Our goals are two fold:

  • Create an application that can either use:
    • a mock SimpleScienceData object
    • the Mongo based ScienceResource object.
  • Show how to use ExpressRoutes to retrieve HTML
    • And dynamically insert the results into our documents
  • Appending methods dynamically to an existing object.
    • We add new methods to the objects in our array of data
  • Show how to use ControllerAs in a directive
  • Learn more about querying with the $resource object and its custom URLs.
  • Mostly for fun, but also because it can be useful during development, lets have some of our tests be part of the our running program.

Sample output for tests

Step One

Download the starter project.

Note that it is similar to the project we used on Monday but we have renamed some methods in ScienceFacade to bring them in line with the Angular $resource object that uses MongoDb. In the list below, the original method name is on the left and the new name on the right:

  • getAll -> query
  • delete -> remove
  • update -> updateDocument

We have also added a method called assignMethods. Its purpose is to ensure that each list we create has certain methods available on it. Again, we do this to maintain compatibility with Angular resource.

A few additional changes were made.

Step Two


When we send a request from the client back to the server, it is routed to the appropriate method using the express Router. See, for instance, routes/index.js. Place the following in index.js:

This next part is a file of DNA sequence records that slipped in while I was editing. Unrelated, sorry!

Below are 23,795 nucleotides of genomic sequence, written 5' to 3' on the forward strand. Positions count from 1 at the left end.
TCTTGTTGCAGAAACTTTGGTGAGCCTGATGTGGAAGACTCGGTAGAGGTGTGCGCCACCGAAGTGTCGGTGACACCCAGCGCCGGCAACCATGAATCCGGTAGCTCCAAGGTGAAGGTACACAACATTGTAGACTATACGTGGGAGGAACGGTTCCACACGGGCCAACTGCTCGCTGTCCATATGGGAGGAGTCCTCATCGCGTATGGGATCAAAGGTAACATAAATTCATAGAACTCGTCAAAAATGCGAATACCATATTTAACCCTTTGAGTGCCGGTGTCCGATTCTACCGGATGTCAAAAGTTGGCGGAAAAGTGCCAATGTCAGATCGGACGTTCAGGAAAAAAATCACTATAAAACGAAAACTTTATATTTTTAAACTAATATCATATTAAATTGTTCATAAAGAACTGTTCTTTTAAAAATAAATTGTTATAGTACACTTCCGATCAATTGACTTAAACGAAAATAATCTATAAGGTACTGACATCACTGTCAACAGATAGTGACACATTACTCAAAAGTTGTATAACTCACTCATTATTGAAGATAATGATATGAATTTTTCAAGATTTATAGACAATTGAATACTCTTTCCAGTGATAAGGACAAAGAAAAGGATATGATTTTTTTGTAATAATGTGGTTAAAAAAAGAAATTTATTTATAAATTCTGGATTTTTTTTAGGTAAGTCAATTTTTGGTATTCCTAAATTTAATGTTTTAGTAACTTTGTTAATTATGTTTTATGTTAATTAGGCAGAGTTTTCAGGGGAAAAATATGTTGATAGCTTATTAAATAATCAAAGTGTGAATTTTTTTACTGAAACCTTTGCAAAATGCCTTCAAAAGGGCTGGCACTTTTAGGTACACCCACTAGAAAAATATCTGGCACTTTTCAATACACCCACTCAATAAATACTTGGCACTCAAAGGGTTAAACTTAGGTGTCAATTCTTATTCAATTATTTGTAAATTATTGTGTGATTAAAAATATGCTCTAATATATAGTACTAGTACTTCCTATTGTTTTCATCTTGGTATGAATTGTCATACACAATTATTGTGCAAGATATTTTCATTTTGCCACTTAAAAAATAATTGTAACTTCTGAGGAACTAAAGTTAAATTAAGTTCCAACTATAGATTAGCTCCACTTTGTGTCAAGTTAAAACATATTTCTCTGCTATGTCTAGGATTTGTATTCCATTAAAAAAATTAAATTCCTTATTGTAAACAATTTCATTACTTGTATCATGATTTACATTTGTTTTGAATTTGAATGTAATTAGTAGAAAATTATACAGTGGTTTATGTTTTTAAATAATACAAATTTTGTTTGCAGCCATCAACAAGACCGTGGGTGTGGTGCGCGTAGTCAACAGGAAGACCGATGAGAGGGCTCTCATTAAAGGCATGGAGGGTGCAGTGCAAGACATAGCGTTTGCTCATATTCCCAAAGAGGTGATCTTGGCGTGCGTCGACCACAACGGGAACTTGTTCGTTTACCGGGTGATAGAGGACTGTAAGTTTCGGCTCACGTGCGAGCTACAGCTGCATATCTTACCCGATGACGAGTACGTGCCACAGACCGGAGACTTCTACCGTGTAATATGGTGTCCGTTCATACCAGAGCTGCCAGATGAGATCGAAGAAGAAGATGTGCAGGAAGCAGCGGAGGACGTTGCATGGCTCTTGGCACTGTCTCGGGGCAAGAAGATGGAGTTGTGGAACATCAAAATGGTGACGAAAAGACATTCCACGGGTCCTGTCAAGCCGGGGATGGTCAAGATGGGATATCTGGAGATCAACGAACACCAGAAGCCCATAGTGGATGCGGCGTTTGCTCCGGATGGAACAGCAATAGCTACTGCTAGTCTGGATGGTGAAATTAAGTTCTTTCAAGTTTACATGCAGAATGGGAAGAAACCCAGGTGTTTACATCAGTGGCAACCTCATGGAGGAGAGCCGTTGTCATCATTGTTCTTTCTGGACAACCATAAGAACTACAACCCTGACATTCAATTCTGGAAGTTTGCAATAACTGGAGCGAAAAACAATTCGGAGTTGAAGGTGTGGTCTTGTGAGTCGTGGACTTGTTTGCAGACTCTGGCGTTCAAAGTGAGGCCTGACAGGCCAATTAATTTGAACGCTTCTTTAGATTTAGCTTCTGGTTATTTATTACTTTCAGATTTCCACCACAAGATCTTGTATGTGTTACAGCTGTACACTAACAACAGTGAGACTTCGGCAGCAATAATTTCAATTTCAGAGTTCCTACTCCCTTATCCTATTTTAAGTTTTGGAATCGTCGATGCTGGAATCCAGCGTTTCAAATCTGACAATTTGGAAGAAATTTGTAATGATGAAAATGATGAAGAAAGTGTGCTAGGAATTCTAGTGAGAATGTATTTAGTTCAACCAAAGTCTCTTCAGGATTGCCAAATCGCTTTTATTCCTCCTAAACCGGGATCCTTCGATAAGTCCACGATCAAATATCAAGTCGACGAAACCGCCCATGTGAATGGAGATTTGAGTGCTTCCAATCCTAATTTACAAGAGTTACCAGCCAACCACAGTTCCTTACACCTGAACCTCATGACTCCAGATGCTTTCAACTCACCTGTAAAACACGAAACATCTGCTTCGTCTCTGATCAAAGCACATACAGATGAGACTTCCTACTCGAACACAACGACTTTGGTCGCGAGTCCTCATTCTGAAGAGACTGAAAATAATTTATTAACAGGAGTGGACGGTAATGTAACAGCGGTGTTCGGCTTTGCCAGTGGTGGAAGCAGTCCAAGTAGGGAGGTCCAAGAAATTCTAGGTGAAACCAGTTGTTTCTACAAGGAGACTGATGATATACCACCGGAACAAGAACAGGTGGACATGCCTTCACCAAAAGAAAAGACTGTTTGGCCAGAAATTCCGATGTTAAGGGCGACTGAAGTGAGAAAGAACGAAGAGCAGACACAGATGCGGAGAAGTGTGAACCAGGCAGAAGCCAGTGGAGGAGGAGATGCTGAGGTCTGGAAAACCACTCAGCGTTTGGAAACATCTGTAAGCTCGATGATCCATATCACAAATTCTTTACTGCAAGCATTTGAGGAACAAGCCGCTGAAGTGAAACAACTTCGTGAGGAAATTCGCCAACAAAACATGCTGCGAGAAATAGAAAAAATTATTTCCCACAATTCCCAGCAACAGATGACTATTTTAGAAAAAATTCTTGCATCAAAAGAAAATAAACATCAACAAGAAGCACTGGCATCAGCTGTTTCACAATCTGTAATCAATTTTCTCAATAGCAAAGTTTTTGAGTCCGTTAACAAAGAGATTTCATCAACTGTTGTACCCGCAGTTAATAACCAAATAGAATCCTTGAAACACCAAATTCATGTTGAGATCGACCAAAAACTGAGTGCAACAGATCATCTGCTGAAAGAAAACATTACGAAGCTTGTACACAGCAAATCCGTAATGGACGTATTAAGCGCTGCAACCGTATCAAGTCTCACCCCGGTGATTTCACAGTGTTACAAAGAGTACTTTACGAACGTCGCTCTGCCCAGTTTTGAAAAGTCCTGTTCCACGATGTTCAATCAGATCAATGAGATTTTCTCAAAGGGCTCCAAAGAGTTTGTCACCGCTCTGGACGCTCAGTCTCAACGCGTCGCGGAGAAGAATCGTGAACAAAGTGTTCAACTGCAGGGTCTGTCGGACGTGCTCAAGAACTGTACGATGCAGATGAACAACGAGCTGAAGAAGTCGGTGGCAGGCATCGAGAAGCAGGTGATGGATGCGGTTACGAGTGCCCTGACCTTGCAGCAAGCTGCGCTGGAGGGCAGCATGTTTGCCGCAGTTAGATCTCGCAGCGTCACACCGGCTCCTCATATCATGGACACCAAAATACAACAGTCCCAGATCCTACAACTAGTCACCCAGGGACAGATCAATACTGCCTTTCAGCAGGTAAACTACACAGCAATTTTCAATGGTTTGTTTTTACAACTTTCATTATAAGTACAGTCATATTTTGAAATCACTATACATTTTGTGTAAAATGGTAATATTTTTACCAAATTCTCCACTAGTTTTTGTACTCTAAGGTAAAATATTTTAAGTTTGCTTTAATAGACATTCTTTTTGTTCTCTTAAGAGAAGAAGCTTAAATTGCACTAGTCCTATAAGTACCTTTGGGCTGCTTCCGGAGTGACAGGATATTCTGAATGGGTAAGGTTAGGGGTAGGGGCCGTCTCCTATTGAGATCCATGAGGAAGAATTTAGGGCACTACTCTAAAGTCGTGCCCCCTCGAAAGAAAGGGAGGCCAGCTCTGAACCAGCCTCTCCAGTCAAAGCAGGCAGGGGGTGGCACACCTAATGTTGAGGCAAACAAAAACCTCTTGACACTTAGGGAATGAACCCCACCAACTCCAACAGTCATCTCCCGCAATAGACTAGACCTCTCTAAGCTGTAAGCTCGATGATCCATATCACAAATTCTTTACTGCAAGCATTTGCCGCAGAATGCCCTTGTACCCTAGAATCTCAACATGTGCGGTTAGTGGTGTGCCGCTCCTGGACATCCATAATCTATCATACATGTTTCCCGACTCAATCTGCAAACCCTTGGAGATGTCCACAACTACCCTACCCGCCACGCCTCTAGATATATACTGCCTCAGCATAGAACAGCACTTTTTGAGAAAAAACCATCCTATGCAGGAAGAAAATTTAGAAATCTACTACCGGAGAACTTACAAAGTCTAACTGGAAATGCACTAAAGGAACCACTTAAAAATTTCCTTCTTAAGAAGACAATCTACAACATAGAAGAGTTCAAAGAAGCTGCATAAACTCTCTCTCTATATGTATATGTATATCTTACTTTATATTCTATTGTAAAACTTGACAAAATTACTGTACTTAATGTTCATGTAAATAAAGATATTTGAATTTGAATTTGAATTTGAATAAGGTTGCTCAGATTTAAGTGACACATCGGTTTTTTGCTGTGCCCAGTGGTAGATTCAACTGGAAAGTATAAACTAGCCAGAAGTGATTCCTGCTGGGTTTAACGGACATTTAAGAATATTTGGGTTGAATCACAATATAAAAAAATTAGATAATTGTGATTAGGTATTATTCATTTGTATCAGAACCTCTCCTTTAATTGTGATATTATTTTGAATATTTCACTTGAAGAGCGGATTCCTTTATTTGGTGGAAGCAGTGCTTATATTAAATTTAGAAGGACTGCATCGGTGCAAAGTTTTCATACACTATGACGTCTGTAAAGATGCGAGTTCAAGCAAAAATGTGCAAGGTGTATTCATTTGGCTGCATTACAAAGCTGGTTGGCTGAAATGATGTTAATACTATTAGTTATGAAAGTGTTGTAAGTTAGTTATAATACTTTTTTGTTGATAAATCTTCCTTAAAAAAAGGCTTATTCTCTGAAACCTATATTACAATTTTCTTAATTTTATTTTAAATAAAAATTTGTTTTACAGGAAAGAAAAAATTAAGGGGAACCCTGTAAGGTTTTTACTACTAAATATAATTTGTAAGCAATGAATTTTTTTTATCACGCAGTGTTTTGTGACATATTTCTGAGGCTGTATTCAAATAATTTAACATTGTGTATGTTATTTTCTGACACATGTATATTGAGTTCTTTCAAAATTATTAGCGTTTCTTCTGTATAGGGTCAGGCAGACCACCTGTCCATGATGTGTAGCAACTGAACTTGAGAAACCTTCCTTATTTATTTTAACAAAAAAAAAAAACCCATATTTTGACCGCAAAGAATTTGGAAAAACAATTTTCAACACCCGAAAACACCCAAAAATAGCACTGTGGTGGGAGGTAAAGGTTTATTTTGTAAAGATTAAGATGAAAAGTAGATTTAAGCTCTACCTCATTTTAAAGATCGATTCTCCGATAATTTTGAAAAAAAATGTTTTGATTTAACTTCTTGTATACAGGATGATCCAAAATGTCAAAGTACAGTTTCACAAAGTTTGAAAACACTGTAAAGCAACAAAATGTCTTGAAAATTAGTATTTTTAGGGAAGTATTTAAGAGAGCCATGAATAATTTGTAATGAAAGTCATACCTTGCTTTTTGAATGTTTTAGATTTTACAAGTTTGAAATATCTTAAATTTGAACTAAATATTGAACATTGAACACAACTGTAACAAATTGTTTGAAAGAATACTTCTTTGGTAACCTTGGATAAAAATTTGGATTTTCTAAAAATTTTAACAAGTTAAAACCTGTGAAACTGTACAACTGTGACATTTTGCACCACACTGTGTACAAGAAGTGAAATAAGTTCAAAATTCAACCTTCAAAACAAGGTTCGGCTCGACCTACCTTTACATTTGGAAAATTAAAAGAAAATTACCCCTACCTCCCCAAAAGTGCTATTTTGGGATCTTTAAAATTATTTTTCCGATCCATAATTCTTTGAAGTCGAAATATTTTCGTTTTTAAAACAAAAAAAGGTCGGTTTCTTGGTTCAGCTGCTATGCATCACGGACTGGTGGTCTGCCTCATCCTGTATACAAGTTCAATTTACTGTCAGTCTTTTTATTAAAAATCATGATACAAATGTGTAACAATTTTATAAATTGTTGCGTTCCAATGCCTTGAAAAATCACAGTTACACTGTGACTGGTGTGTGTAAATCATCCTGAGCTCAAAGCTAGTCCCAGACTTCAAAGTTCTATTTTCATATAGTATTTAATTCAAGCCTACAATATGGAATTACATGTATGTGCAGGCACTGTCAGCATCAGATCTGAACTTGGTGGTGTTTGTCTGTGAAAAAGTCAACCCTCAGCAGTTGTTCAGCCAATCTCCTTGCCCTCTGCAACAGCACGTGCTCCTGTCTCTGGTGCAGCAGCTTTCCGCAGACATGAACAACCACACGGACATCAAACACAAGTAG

router.get('/:id', function(req, res, next) {
  res.render('ScienceInfo/' +, { title: });

Create a new folder called: views/ScienceInfo. Place three files in it:


h1 Astronomy

p Astronomy is a subject


h1 Physics

p Physics is a subject


h1 Radioactivity

p Radioactivity is a subject

We can see the result of our new route by entering the following URL in our browser:


In order to invoke those routes from our program, we place the following method in our controller:

        myController.loadDocument = function() {
            $http.get('/' + myController.subject.toLowerCase())
                .success(function(document, status, headers, config) {
                    myController.document = $sce.trustAsHtml(document);
                .error(function(data, status, headers, config) {
                    alert("Somethings wrong")

The above code uses the angular $http.get method to send the request to the server. This is known as ajax. The method has parallel in jquery called $.ajax.

In our controller, you should call loadDocument at the end of the callback found in loadScientists and at the end of indexChange. In other words, when those two functions are called, they should ensure that loadDocument is called. This way we can see the document associate with each of our scientists.

Step Three

The directive.

Appended at the bottom of Control.js:

    app.directive('elfMarie', function(scientists) {
        return {
            controller: 'MyController',
            controllerAs: 'myController',
            'First: {{myController.marie.firstName}} ' +